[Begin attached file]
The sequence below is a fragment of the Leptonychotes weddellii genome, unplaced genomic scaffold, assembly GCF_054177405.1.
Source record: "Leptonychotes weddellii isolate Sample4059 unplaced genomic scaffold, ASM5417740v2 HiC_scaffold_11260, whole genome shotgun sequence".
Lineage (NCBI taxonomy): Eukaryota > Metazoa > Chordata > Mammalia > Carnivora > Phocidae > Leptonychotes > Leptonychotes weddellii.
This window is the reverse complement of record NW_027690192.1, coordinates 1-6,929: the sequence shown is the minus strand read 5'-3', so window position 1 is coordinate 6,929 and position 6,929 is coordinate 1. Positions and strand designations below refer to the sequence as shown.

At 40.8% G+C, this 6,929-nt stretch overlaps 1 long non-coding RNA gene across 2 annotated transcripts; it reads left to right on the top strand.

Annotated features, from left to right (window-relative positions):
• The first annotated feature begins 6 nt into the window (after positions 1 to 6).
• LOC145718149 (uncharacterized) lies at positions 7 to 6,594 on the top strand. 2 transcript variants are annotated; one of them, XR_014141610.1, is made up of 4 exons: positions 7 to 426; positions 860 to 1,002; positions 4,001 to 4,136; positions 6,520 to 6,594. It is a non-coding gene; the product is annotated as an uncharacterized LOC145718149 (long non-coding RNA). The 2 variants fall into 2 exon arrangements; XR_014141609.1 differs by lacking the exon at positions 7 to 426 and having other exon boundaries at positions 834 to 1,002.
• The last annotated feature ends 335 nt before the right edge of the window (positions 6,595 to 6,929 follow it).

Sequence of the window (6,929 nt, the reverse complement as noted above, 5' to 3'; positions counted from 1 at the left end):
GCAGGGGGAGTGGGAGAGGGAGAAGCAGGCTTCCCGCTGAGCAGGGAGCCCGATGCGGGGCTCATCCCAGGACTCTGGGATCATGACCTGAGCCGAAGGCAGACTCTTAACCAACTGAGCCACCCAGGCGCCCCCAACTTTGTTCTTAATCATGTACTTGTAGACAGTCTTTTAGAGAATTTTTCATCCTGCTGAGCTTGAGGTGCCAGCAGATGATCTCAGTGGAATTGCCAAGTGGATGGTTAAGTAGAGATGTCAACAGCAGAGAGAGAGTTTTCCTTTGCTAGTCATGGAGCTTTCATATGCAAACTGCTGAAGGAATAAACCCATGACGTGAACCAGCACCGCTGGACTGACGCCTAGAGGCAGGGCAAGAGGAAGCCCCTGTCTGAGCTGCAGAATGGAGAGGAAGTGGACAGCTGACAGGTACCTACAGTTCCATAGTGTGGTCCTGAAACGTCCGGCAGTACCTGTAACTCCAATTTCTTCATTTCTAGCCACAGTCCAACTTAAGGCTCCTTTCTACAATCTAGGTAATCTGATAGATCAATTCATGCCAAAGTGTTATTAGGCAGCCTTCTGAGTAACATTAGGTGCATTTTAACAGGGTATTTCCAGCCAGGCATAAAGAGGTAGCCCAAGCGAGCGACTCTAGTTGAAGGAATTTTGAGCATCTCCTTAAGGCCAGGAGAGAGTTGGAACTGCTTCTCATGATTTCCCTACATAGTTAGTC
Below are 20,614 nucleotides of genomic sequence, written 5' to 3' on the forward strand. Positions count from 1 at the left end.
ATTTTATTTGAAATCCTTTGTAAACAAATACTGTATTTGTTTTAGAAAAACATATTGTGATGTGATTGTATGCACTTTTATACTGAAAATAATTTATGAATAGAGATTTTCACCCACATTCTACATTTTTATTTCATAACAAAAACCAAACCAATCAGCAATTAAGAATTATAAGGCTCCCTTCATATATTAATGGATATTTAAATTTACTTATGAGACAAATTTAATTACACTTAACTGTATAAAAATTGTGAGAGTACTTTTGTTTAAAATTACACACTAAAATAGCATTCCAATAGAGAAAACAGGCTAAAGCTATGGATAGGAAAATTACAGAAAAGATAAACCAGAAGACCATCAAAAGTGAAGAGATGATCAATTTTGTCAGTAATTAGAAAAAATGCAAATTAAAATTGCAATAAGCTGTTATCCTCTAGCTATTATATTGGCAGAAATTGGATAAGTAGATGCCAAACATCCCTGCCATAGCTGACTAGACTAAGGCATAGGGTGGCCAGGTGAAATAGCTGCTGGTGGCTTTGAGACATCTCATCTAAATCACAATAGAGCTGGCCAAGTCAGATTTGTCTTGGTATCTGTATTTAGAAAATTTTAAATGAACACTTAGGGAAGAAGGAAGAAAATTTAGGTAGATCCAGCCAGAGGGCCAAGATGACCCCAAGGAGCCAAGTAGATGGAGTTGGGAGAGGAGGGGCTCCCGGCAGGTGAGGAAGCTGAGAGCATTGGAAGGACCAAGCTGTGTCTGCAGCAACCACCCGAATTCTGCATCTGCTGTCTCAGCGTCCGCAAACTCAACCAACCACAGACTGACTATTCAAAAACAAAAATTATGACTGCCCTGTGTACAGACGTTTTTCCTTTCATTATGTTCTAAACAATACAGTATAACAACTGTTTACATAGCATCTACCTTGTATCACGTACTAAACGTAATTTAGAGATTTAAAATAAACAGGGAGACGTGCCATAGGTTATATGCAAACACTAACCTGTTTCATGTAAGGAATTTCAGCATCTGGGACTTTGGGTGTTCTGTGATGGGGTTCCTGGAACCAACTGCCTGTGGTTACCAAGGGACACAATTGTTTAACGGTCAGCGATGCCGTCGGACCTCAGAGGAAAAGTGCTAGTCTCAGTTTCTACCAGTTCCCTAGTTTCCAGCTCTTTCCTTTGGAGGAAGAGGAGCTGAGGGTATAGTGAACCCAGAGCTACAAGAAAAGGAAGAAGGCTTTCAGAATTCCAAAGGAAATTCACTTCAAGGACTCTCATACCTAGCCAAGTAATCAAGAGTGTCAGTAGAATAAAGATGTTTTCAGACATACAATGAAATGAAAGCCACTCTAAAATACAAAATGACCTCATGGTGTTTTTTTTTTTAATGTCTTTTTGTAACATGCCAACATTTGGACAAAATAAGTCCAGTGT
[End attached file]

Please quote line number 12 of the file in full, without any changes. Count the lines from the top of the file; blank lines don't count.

Below are 20,614 nucleotides of genomic sequence, written 5' to 3' on the forward strand. Positions count from 1 at the left end.